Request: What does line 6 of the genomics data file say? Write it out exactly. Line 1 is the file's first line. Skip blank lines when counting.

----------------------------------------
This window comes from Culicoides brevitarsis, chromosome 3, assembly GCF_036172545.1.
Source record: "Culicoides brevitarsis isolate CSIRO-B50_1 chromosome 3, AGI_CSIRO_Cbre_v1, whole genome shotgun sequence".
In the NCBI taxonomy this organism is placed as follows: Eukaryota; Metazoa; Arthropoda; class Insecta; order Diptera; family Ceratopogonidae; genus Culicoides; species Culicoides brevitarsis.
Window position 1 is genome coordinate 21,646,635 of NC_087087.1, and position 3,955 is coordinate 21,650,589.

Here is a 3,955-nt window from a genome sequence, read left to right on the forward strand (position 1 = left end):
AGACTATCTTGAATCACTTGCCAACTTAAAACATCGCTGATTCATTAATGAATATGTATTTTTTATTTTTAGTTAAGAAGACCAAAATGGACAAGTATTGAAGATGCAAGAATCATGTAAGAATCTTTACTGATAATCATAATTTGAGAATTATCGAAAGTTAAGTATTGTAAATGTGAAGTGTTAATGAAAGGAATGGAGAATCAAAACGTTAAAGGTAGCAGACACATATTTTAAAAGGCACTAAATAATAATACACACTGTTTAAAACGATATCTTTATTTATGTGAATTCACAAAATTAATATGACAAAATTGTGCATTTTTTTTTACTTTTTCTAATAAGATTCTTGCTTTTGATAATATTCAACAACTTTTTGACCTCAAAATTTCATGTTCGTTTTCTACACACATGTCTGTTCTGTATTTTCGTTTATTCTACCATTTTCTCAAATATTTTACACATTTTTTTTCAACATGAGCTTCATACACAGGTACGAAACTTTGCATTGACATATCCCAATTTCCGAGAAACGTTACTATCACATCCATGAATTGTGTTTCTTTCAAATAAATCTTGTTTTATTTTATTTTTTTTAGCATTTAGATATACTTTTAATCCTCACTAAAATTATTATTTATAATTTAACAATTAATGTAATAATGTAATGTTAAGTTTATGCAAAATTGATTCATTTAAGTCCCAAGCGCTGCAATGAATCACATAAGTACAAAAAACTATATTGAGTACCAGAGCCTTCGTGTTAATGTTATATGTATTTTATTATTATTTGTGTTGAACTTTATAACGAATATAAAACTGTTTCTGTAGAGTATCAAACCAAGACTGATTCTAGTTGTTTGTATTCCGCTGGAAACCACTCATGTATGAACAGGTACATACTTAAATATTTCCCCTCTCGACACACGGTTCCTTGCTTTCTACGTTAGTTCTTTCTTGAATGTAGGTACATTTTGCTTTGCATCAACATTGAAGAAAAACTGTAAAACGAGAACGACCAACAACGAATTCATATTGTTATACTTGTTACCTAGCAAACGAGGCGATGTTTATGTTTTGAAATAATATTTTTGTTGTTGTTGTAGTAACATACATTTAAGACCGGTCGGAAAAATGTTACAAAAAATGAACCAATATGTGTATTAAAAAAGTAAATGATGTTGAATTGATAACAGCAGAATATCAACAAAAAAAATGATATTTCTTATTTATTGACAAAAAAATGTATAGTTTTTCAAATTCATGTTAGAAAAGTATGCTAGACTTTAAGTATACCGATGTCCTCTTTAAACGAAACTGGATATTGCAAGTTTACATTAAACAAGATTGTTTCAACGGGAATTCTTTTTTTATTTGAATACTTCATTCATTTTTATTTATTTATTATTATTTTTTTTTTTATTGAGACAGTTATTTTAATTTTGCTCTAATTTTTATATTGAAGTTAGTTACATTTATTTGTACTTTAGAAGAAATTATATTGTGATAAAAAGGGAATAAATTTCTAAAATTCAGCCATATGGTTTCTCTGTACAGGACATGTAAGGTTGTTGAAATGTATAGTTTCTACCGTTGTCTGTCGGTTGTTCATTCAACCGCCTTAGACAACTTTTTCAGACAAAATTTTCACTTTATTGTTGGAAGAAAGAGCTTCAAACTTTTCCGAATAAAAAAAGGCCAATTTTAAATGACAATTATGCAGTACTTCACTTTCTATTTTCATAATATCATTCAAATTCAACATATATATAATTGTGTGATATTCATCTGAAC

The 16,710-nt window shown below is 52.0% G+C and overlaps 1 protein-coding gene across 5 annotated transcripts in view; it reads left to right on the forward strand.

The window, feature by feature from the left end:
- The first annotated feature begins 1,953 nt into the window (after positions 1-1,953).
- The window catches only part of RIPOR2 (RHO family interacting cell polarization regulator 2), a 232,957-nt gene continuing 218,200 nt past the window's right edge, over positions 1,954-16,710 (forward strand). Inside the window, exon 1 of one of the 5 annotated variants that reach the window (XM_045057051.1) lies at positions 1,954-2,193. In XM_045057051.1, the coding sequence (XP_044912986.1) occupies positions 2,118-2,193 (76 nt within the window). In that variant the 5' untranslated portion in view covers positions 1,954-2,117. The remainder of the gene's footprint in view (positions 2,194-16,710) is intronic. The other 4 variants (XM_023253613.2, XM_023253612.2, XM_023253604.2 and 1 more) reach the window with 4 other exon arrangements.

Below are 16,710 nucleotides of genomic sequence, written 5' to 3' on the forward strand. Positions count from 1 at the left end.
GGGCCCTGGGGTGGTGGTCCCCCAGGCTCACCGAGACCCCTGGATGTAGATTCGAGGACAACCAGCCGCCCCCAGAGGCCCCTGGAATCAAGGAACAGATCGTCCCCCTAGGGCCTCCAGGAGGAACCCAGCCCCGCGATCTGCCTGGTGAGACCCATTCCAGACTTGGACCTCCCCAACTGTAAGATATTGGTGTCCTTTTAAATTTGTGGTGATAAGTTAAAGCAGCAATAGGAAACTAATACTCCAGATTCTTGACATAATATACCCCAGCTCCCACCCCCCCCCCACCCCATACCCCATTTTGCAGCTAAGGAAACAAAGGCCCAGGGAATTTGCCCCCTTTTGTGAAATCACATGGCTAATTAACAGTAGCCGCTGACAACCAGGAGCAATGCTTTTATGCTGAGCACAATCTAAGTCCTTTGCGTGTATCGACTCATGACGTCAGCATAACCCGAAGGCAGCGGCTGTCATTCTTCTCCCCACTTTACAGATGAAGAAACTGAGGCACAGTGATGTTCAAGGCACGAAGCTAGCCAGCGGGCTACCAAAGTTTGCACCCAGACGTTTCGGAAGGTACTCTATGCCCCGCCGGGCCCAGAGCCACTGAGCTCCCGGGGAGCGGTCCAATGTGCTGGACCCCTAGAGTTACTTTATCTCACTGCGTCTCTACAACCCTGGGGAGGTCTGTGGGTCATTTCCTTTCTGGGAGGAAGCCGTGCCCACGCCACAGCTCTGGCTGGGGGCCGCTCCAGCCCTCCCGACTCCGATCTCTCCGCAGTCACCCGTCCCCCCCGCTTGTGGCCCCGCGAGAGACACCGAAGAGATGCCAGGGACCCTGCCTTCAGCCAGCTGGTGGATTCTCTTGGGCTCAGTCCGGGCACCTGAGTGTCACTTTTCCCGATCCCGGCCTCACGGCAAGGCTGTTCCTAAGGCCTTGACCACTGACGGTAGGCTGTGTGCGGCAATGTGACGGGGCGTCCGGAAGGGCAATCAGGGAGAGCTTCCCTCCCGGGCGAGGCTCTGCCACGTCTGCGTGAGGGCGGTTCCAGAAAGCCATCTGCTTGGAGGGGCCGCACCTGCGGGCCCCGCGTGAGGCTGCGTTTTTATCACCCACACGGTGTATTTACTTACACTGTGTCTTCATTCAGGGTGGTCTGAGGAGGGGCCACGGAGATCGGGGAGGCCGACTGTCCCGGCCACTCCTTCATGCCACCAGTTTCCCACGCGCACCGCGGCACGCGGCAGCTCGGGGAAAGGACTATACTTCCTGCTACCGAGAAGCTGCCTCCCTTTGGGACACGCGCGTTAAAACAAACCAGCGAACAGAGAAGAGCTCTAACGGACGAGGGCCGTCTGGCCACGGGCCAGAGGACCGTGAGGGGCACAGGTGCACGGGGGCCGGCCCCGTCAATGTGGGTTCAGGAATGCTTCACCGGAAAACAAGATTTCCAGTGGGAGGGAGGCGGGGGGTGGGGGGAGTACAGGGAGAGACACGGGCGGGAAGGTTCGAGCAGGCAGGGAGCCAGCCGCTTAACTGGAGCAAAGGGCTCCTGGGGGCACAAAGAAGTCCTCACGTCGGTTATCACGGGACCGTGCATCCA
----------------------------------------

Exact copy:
AGACTATCTTGAATCACTTGCCAACTTAAAACATCGCTGATTCATTAATGAATATGTATTTTTTATTTTTAGTTAAGAAGACCAAAATGGACAAGTATTGAAGATGCAAGAATCATGTAAGAATCTTTACTGATAATCATAATTTGAGAATTATCGAAAGTTAAGTATTGTAAATGTGAAGTGTTAATGAAAGGAATGGAGAATCAAAACGTTAAAGGTAGCAGACACATATTTTAAAAGGCACTAAATAATAATACACACTGTTTAAAACGATATCTTTATTTATGTGAATTCACAAAATTAATATGACAAAATTGTGCATTTTTTTTTACTTTTTCTAATAAGATTCTTGCTTTTGATAATATTCAACAACTTTTTGACCTCAAAATTTCATGTTCGTTTTCTACACACATGTCTGTTCTGTATTTTCGTTTATTCTACCATTTTCTCAAATATTTTACACATTTTTTTTCAACATGAGCTTCATACACAGGTACGAAACTTTGCATTGACATATCCCAATTTCCGAGAAACGTTACTATCACATCCATGAATTGTGTTTCTTTCAAATAAATCTTGTTTTATTTTATTTTTTTTAGCATTTAGATATACTTTTAATCCTCACTAAAATTATTATTTATAATTTAACAATTAATGTAATAATGTAATGTTAAGTTTATGCAAAATTGATTCATTTAAGTCCCAAGCGCTGCAATGAATCACATAAGTACAAAAAACTATATTGAGTACCAGAGCCTTCGTGTTAATGTTATATGTATTTTATTATTATTTGTGTTGAACTTTATAACGAATATAAAACTGTTTCTGTAGAGTATCAAACCAAGACTGATTCTAGTTGTTTGTATTCCGCTGGAAACCACTCATGTATGAACAGGTACATACTTAAATATTTCCCCTCTCGACACACGGTTCCTTGCTTTCTACGTTAGTTCTTTCTTGAATGTAGGTACATTTTGCTTTGCATCAACATTGAAGAAAAACTGTAAAACGAGAACGACCAACAACGAATTCATATTGTTATACTTGTTACCTAGCAAACGAGGCGATGTTTATGTTTTGAAATAATATTTTTGTTGTTGTTGTAGTAACATACATTTAAGACCGGTCGGAAAAATGTTACAAAAAATGAACCAATATGTGTATTAAAAAAGTAAATGATGTTGAATTGATAACAGCAGAATATCAACAAAAAAAATGATATTTCTTATTTATTGACAAAAAAATGTATAGTTTTTCAAATTCATGTTAGAAAAGTATGCTAGACTTTAAGTATACCGATGTCCTCTTTAAACGAAACTGGATATTGCAAGTTTACATTAAACAAGATTGTTTCAACGGGAATTCTTTTTTTATTTGAATACTTCATTCATTTTTATTTATTTATTATTATTTTTTTTTTTATTGAGACAGTTATTTTAATTTTGCTCTAATTTTTATATTGAAGTTAGTTACATTTATTTGTACTTTAGAAGAAATTATATTGTGATAAAAAGGGAATAAATTTCTAAAATTCAGCCATATGGTTTCTCTGTACAGGACATGTAAGGTTGTTGAAATGTATAGTTTCTACCGTTGTCTGTCGGTTGTTCATTCAACCGCCTTAGACAACTTTTTCAGACAAAATTTTCACTTTATTGTTGGAAGAAAGAGCTTCAAACTTTTCCGAATAAAAAAAGGCCAATTTTAAATGACAATTATGCAGTACTTCACTTTCTATTTTCATAATATCATTCAAATTCAACATATATATAATTGTGTGATATTCATCTGAAC